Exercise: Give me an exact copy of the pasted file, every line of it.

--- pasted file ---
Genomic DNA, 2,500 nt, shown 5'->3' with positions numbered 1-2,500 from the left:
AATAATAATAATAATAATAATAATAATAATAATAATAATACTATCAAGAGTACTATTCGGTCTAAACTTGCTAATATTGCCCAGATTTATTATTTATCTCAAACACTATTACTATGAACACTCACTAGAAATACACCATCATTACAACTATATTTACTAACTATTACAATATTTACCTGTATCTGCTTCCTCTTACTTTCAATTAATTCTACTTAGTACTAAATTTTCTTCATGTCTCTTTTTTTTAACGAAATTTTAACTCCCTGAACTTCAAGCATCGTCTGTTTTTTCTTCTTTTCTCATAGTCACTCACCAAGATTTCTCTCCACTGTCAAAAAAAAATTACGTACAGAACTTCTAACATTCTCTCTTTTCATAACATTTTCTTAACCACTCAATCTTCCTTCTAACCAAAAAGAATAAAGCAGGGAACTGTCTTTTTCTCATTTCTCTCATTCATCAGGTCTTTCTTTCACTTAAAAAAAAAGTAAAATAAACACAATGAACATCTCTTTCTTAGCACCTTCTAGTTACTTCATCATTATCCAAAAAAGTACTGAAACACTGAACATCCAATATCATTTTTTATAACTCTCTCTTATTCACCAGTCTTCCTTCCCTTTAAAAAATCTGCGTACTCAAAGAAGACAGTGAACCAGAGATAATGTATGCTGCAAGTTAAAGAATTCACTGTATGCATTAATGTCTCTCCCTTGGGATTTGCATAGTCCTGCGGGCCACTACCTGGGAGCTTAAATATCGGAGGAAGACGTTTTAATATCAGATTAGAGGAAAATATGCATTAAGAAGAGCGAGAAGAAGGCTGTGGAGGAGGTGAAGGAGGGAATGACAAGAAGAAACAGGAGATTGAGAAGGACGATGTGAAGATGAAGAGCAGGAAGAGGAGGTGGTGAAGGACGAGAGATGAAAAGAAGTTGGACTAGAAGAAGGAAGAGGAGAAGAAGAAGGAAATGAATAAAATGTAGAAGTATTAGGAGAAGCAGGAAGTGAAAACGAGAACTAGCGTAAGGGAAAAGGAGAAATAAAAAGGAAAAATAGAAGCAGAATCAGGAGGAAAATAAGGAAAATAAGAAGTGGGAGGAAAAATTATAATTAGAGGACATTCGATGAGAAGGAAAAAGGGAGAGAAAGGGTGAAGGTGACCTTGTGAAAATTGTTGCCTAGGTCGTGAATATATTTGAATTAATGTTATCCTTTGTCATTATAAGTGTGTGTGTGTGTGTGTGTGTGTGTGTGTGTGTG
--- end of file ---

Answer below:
Genomic DNA, 2,500 nt, shown 5'->3' with positions numbered 1-2,500 from the left:
AATAATAATAATAATAATAATAATAATAATAATAATAATACTATCAAGAGTACTATTCGGTCTAAACTTGCTAATATTGCCCAGATTTATTATTTATCTCAAACACTATTACTATGAACACTCACTAGAAATACACCATCATTACAACTATATTTACTAACTATTACAATATTTACCTGTATCTGCTTCCTCTTACTTTCAATTAATTCTACTTAGTACTAAATTTTCTTCATGTCTCTTTTTTTTAACGAAATTTTAACTCCCTGAACTTCAAGCATCGTCTGTTTTTTCTTCTTTTCTCATAGTCACTCACCAAGATTTCTCTCCACTGTCAAAAAAAAATTACGTACAGAACTTCTAACATTCTCTCTTTTCATAACATTTTCTTAACCACTCAATCTTCCTTCTAACCAAAAAGAATAAAGCAGGGAACTGTCTTTTTCTCATTTCTCTCATTCATCAGGTCTTTCTTTCACTTAAAAAAAAAGTAAAATAAACACAATGAACATCTCTTTCTTAGCACCTTCTAGTTACTTCATCATTATCCAAAAAAGTACTGAAACACTGAACATCCAATATCATTTTTTATAACTCTCTCTTATTCACCAGTCTTCCTTCCCTTTAAAAAATCTGCGTACTCAAAGAAGACAGTGAACCAGAGATAATGTATGCTGCAAGTTAAAGAATTCACTGTATGCATTAATGTCTCTCCCTTGGGATTTGCATAGTCCTGCGGGCCACTACCTGGGAGCTTAAATATCGGAGGAAGACGTTTTAATATCAGATTAGAGGAAAATATGCATTAAGAAGAGCGAGAAGAAGGCTGTGGAGGAGGTGAAGGAGGGAATGACAAGAAGAAACAGGAGATTGAGAAGGACGATGTGAAGATGAAGAGCAGGAAGAGGAGGTGGTGAAGGACGAGAGATGAAAAGAAGTTGGACTAGAAGAAGGAAGAGGAGAAGAAGAAGGAAATGAATAAAATGTAGAAGTATTAGGAGAAGCAGGAAGTGAAAACGAGAACTAGCGTAAGGGAAAAGGAGAAATAAAAAGGAAAAATAGAAGCAGAATCAGGAGGAAAATAAGGAAAATAAGAAGTGGGAGGAAAAATTATAATTAGAGGACATTCGATGAGAAGGAAAAAGGGAGAGAAAGGGTGAAGGTGACCTTGTGAAAATTGTTGCCTAGGTCGTGAATATATTTGAATTAATGTTATCCTTTGTCATTATAAGTGTGTGTGTGTGTGTGTGTGTGTGTGTGTGTGTG